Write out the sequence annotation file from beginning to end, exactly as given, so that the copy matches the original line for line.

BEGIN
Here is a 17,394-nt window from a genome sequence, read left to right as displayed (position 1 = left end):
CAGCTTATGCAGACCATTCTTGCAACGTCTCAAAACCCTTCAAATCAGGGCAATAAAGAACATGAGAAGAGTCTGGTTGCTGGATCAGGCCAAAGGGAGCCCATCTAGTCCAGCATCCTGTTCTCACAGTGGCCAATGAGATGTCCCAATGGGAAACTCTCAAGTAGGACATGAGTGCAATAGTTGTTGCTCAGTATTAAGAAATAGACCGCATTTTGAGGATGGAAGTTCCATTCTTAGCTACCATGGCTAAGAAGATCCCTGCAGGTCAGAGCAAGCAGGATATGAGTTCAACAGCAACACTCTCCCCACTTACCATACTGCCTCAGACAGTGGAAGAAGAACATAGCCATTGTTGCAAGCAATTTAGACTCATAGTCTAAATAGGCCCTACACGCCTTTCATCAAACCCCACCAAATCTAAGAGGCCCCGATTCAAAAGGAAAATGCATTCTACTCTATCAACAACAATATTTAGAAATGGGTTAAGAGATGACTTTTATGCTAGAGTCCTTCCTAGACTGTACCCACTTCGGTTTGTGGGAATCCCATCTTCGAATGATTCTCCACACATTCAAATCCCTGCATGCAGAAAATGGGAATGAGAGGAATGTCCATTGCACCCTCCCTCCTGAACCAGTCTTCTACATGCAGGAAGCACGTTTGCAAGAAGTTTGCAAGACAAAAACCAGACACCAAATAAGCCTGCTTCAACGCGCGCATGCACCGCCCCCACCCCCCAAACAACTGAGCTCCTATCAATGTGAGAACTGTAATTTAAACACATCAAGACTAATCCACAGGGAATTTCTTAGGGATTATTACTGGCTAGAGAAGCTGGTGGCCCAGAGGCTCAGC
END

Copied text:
Here is a 17,394-nt window from a genome sequence, read left to right as displayed (position 1 = left end):
CAGCTTATGCAGACCATTCTTGCAACGTCTCAAAACCCTTCAAATCAGGGCAATAAAGAACATGAGAAGAGTCTGGTTGCTGGATCAGGCCAAAGGGAGCCCATCTAGTCCAGCATCCTGTTCTCACAGTGGCCAATGAGATGTCCCAATGGGAAACTCTCAAGTAGGACATGAGTGCAATAGTTGTTGCTCAGTATTAAGAAATAGACCGCATTTTGAGGATGGAAGTTCCATTCTTAGCTACCATGGCTAAGAAGATCCCTGCAGGTCAGAGCAAGCAGGATATGAGTTCAACAGCAACACTCTCCCCACTTACCATACTGCCTCAGACAGTGGAAGAAGAACATAGCCATTGTTGCAAGCAATTTAGACTCATAGTCTAAATAGGCCCTACACGCCTTTCATCAAACCCCACCAAATCTAAGAGGCCCCGATTCAAAAGGAAAATGCATTCTACTCTATCAACAACAATATTTAGAAATGGGTTAAGAGATGACTTTTATGCTAGAGTCCTTCCTAGACTGTACCCACTTCGGTTTGTGGGAATCCCATCTTCGAATGATTCTCCACACATTCAAATCCCTGCATGCAGAAAATGGGAATGAGAGGAATGTCCATTGCACCCTCCCTCCTGAACCAGTCTTCTACATGCAGGAAGCACGTTTGCAAGAAGTTTGCAAGACAAAAACCAGACACCAAATAAGCCTGCTTCAACGCGCGCATGCACCGCCCCCACCCCCCAAACAACTGAGCTCCTATCAATGTGAGAACTGTAATTTAAACACATCAAGACTAATCCACAGGGAATTTCTTAGGGATTATTACTGGCTAGAGAAGCTGGTGGCCCAGAGGCTCAGC